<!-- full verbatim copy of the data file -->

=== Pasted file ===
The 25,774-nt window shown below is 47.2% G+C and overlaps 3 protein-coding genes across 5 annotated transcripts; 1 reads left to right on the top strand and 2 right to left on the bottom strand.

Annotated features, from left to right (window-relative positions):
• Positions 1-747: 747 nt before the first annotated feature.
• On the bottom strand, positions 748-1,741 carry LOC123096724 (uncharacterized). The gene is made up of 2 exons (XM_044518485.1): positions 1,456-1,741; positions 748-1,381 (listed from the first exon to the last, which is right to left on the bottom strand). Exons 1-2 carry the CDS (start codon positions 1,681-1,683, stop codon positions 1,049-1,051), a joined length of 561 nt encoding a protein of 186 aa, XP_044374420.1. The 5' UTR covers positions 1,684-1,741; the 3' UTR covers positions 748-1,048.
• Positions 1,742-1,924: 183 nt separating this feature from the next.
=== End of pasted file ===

The 25,774-nt window shown below is 47.2% G+C and overlaps 3 protein-coding genes across 5 annotated transcripts; 1 reads left to right on the top strand and 2 right to left on the bottom strand.

Annotated features, from left to right (window-relative positions):
• Positions 1-747: 747 nt before the first annotated feature.
• On the bottom strand, positions 748-1,741 carry LOC123096724 (uncharacterized). The gene is made up of 2 exons (XM_044518485.1): positions 1,456-1,741; positions 748-1,381 (listed from the first exon to the last, which is right to left on the bottom strand). Exons 1-2 carry the CDS (start codon positions 1,681-1,683, stop codon positions 1,049-1,051), a joined length of 561 nt encoding a protein of 186 aa, XP_044374420.1. The 5' UTR covers positions 1,684-1,741; the 3' UTR covers positions 748-1,048.
• Positions 1,742-1,924: 183 nt separating this feature from the next.